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Question:

True/False?

Let $$V$$ be the vector space of polynomials with real coefficients in variable $$t$$ of degree $$\le 9$$. Let $$D:V\to V$$ be the linear operator defined by $$D(f):=\frac{df}{dt}$$. Then $$0$$ is an eigenvalue of $$D$$.

Hint:

If 0 were an eigenvalue, what would be its eigenvector?

Discussion:

There are several ways to do this. One possible way is to find out the matrix representation of $$D$$ with respect to standard basis $$\{1,t,t^2,…,t^n\}$$( or any other basis) and observe that it is a (strictly) upper triangular matrix with all diagonal entries 0 and therefore the determinant of $$D$$ is 0. This implies that D is not injective, so there is some nonzero vector to which when $$D$$ is applied gives the zero vector. Therefore, $$D$$ has 0 eigenvalue.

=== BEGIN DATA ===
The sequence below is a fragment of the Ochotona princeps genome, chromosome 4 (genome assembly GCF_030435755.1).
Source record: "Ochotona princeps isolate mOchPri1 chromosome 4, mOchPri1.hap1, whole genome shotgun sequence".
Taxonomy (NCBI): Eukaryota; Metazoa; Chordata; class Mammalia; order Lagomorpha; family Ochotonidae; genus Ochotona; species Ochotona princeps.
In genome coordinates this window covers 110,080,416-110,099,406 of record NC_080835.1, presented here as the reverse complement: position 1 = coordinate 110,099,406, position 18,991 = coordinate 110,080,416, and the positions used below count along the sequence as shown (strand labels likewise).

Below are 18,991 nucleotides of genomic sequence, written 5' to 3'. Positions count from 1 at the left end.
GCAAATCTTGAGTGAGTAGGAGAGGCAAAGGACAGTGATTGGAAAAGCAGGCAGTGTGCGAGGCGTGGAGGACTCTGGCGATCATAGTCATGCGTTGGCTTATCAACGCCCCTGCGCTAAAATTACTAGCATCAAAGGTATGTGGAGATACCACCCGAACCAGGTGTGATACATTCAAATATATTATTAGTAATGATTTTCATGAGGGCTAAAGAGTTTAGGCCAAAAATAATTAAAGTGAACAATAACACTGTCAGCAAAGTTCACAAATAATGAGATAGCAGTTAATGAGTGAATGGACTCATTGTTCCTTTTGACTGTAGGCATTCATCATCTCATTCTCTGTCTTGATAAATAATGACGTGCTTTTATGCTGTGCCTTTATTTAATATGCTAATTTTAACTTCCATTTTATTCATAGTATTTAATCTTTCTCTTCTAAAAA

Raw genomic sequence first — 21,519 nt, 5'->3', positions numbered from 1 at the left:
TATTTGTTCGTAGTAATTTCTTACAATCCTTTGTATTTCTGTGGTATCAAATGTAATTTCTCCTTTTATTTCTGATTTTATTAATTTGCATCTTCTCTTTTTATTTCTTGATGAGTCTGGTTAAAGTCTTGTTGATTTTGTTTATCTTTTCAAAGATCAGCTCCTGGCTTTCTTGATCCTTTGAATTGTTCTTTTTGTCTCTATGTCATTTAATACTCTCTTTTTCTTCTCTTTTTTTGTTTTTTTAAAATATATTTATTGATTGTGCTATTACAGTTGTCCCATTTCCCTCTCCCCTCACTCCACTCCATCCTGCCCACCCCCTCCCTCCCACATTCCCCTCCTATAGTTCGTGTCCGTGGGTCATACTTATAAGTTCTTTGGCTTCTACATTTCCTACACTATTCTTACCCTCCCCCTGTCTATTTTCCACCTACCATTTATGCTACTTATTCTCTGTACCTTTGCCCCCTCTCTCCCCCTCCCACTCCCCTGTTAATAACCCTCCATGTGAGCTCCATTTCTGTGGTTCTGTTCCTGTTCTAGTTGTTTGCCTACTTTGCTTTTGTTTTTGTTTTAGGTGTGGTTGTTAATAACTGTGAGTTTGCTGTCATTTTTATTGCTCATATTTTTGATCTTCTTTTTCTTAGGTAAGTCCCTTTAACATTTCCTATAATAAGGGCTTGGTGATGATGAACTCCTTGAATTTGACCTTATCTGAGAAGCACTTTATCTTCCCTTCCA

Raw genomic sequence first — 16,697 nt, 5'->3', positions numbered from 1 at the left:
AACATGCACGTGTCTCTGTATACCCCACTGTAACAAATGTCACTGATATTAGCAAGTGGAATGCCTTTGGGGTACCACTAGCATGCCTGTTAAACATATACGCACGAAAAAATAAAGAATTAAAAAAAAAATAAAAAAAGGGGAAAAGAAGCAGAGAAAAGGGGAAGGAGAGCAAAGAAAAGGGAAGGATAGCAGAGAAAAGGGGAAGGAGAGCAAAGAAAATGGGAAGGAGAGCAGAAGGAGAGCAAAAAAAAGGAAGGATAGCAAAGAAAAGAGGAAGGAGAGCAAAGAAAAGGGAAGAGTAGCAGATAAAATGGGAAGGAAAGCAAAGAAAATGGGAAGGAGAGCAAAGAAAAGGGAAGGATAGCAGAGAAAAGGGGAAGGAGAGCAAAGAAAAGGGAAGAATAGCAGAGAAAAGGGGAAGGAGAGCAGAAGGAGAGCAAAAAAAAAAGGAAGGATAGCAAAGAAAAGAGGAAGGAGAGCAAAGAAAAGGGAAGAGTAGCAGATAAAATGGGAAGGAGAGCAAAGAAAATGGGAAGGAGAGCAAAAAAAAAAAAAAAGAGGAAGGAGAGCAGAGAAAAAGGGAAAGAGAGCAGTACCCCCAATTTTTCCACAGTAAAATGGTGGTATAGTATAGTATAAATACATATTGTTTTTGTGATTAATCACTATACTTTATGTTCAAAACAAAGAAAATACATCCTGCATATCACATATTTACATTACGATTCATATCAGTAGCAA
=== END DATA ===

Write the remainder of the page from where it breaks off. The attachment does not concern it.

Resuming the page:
Another way to do this is by observing that $$D(1)=0(1)$$, therefore 0 is an eigenvalue of $$D$$ with 1 as an eigenvector.